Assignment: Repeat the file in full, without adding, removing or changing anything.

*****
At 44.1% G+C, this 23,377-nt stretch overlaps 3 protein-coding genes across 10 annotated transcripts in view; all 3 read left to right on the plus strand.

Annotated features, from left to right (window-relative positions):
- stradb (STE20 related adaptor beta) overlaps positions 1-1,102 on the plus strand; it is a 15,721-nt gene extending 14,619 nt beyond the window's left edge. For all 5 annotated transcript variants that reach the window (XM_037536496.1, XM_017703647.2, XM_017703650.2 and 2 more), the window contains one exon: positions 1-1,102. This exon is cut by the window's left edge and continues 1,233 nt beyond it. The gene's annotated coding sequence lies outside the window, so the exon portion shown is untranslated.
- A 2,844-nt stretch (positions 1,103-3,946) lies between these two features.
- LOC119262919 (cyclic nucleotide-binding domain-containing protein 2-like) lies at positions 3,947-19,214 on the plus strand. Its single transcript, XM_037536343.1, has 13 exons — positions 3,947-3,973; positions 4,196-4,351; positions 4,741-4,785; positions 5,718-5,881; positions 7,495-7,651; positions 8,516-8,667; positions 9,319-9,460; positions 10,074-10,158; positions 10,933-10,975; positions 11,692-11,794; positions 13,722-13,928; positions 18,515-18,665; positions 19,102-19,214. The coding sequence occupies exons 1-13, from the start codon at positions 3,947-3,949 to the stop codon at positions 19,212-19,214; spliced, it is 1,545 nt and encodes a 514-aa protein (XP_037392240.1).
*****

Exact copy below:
At 44.1% G+C, this 23,377-nt stretch overlaps 3 protein-coding genes across 10 annotated transcripts in view; all 3 read left to right on the plus strand.

Annotated features, from left to right (window-relative positions):
- stradb (STE20 related adaptor beta) overlaps positions 1-1,102 on the plus strand; it is a 15,721-nt gene extending 14,619 nt beyond the window's left edge. For all 5 annotated transcript variants that reach the window (XM_037536496.1, XM_017703647.2, XM_017703650.2 and 2 more), the window contains one exon: positions 1-1,102. This exon is cut by the window's left edge and continues 1,233 nt beyond it. The gene's annotated coding sequence lies outside the window, so the exon portion shown is untranslated.
- A 2,844-nt stretch (positions 1,103-3,946) lies between these two features.
- LOC119262919 (cyclic nucleotide-binding domain-containing protein 2-like) lies at positions 3,947-19,214 on the plus strand. Its single transcript, XM_037536343.1, has 13 exons — positions 3,947-3,973; positions 4,196-4,351; positions 4,741-4,785; positions 5,718-5,881; positions 7,495-7,651; positions 8,516-8,667; positions 9,319-9,460; positions 10,074-10,158; positions 10,933-10,975; positions 11,692-11,794; positions 13,722-13,928; positions 18,515-18,665; positions 19,102-19,214. The coding sequence occupies exons 1-13, from the start codon at positions 3,947-3,949 to the stop codon at positions 19,212-19,214; spliced, it is 1,545 nt and encodes a 514-aa protein (XP_037392240.1).